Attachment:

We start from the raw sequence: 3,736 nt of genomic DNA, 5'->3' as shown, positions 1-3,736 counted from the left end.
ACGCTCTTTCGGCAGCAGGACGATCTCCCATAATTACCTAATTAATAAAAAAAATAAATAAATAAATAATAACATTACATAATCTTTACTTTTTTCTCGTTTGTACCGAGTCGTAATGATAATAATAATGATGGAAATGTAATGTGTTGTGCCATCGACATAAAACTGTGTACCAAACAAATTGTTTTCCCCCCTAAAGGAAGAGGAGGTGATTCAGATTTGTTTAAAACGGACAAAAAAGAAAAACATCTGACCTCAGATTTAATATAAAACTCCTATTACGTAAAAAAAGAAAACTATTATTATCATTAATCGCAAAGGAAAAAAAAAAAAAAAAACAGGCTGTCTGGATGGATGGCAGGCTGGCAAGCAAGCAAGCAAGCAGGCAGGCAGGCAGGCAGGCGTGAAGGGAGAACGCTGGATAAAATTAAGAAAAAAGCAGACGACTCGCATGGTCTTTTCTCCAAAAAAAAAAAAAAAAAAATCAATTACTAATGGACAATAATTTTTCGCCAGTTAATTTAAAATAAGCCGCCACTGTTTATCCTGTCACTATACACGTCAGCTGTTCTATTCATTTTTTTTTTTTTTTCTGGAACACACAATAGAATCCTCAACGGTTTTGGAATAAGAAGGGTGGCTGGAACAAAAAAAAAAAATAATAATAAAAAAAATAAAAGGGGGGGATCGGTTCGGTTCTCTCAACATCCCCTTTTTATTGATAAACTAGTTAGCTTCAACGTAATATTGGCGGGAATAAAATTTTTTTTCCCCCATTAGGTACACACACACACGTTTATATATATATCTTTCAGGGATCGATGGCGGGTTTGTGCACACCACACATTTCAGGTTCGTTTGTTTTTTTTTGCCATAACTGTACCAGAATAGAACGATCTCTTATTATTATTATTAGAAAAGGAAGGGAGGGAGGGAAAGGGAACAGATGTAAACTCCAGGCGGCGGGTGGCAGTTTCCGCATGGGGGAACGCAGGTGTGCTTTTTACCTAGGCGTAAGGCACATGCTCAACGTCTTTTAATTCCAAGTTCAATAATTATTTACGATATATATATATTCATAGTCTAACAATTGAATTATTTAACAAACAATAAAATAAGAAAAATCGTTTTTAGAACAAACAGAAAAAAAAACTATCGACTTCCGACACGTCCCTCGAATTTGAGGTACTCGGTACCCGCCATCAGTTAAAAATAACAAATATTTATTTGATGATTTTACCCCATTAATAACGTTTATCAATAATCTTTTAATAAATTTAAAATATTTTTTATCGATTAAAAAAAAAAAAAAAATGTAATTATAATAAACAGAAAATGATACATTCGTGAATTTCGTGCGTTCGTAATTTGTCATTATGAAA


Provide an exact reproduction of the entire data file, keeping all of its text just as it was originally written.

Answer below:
We start from the raw sequence: 3,736 nt of genomic DNA, 5'->3' as shown, positions 1-3,736 counted from the left end.
ACGCTCTTTCGGCAGCAGGACGATCTCCCATAATTACCTAATTAATAAAAAAAATAAATAAATAAATAATAACATTACATAATCTTTACTTTTTTCTCGTTTGTACCGAGTCGTAATGATAATAATAATGATGGAAATGTAATGTGTTGTGCCATCGACATAAAACTGTGTACCAAACAAATTGTTTTCCCCCCTAAAGGAAGAGGAGGTGATTCAGATTTGTTTAAAACGGACAAAAAAGAAAAACATCTGACCTCAGATTTAATATAAAACTCCTATTACGTAAAAAAAGAAAACTATTATTATCATTAATCGCAAAGGAAAAAAAAAAAAAAAAACAGGCTGTCTGGATGGATGGCAGGCTGGCAAGCAAGCAAGCAAGCAGGCAGGCAGGCAGGCAGGCGTGAAGGGAGAACGCTGGATAAAATTAAGAAAAAAGCAGACGACTCGCATGGTCTTTTCTCCAAAAAAAAAAAAAAAAAAATCAATTACTAATGGACAATAATTTTTCGCCAGTTAATTTAAAATAAGCCGCCACTGTTTATCCTGTCACTATACACGTCAGCTGTTCTATTCATTTTTTTTTTTTTTTCTGGAACACACAATAGAATCCTCAACGGTTTTGGAATAAGAAGGGTGGCTGGAACAAAAAAAAAAAATAATAATAAAAAAAATAAAAGGGGGGGATCGGTTCGGTTCTCTCAACATCCCCTTTTTATTGATAAACTAGTTAGCTTCAACGTAATATTGGCGGGAATAAAATTTTTTTTCCCCCATTAGGTACACACACACACGTTTATATATATATCTTTCAGGGATCGATGGCGGGTTTGTGCACACCACACATTTCAGGTTCGTTTGTTTTTTTTTGCCATAACTGTACCAGAATAGAACGATCTCTTATTATTATTATTAGAAAAGGAAGGGAGGGAGGGAAAGGGAACAGATGTAAACTCCAGGCGGCGGGTGGCAGTTTCCGCATGGGGGAACGCAGGTGTGCTTTTTACCTAGGCGTAAGGCACATGCTCAACGTCTTTTAATTCCAAGTTCAATAATTATTTACGATATATATATATTCATAGTCTAACAATTGAATTATTTAACAAACAATAAAATAAGAAAAATCGTTTTTAGAACAAACAGAAAAAAAAACTATCGACTTCCGACACGTCCCTCGAATTTGAGGTACTCGGTACCCGCCATCAGTTAAAAATAACAAATATTTATTTGATGATTTTACCCCATTAATAACGTTTATCAATAATCTTTTAATAAATTTAAAATATTTTTTATCGATTAAAAAAAAAAAAAAAATGTAATTATAATAAACAGAAAATGATACATTCGTGAATTTCGTGCGTTCGTAATTTGTCATTATGAAA